Physically-Based Rendering (PBR) is really a modern tag people use to refer to the trend of making the rendering system "correct" with regard to the real-world physics of light interacting with surfaces, rather than an exact definition of a full rendering system. In other words, I would say PBR is more a definition of the aspiration of the system than what it strictly does.
See here for a good summary of the topic.
Therefore no two systems are guaranteed to try to get to the goal in the same way.
Different systems may model light more or less accurately in the simulation for example - i.e. one might have better global illumination system or better shadow mapping etc. So while the system might model light-surface interaction more accurately, and thus be described as a PBR system, the incident lighting on the surface in the first place might be a bit different giving different results in each system.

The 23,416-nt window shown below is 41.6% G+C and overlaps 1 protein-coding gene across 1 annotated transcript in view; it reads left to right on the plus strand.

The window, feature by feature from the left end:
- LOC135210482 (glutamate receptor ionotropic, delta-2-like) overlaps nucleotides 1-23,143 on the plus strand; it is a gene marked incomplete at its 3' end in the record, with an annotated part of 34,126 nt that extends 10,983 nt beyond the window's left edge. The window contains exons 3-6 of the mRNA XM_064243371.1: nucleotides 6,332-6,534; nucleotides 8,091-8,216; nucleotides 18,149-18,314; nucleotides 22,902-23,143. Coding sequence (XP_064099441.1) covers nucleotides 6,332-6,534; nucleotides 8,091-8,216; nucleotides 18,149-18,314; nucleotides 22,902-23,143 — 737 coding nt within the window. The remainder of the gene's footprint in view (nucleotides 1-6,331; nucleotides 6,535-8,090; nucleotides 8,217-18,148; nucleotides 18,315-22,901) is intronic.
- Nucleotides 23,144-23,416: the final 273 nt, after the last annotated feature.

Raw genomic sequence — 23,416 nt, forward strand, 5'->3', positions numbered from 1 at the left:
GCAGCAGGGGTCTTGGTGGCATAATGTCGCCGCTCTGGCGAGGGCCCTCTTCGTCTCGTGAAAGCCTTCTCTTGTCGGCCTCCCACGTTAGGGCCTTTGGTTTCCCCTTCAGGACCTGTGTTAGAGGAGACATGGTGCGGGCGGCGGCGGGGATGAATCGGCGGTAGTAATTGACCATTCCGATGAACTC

So, if given a single flat surface in a scene with one light it's reasonable to expect two PBR systems to give basically the same results. But when it comes to rendering a whole scene with lots going on, there are many variables in play that will probably lead to more obvious variations in the resultant image.